To describe David Keenan’s music, I previously offered this: “Not just another young lad with an acoustic guitar, Keenan is the sound of Tim Buckley and Brendan Behan arguing over a few jars a suspicious hand of cards, and Anthony Cronin and Jack Kerouac furiously try to scribble it all down.” Hyperbole, you might sneer, but David has proven me right several times since. He has grown into the character that he created - the tab-end tapping corner boy with the poet’s soul, peddling whispered street rumours filtered through the prism of the Sean-nós tradition.
At odds with the music of the age, compressed as it is to an inch beyond its death, Keenan’s music beguiles you in, his lyrics akin to half-remembered barroom wisdom, that, days later, suddenly makes epiphanic sense. His art remains in a constant state of flux, whether it be sung to an acoustic guitar, delicately played with the small string section currently known as The Organics – navigating the hitherto unexplored hinterland between Nick Drake and Seán Ó Riada - or unleashed with his raucous Unholy Ghosts. That some of the finest musicians in the country are willing to throw in with him, to play dice for his robes, speaks volumes. Like Dylan, Bowie or Prince before him, Keenan is almost too prolific, songs tumbling from brain to pen. By the time you get to hear what he’s doing, he’s already somewhere else.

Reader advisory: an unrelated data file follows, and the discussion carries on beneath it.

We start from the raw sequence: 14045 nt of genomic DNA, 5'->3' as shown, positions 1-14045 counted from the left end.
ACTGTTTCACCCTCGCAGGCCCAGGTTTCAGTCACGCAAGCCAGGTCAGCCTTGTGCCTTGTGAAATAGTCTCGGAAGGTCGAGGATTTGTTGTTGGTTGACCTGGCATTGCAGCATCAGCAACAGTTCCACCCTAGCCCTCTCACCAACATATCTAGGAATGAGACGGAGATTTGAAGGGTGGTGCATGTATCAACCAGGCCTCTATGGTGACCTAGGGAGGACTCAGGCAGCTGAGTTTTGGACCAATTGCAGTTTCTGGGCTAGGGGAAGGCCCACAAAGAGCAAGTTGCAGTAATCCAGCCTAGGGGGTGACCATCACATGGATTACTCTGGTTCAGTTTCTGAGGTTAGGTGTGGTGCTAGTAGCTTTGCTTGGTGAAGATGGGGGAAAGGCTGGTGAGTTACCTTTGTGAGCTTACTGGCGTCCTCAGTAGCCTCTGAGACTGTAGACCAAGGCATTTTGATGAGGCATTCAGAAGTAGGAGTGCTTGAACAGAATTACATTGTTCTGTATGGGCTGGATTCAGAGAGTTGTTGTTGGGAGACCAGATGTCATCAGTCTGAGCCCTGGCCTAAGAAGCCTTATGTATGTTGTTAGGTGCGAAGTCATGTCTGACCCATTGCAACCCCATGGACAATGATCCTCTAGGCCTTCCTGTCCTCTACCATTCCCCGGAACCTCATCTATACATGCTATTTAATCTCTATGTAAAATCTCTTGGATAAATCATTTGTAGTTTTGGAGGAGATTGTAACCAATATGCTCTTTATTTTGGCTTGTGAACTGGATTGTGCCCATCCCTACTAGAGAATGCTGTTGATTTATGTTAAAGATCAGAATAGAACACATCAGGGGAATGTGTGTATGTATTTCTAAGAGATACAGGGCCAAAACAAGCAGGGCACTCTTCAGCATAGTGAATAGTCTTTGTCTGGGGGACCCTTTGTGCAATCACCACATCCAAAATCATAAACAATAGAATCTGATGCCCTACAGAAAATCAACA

But to describe the music, what are the terms available, folk, trad, blues, rock n’ roll? It is all these things, but the only appellation that suits - the one that best befits all the highest musical expression - is the only one that matters. This is soul music.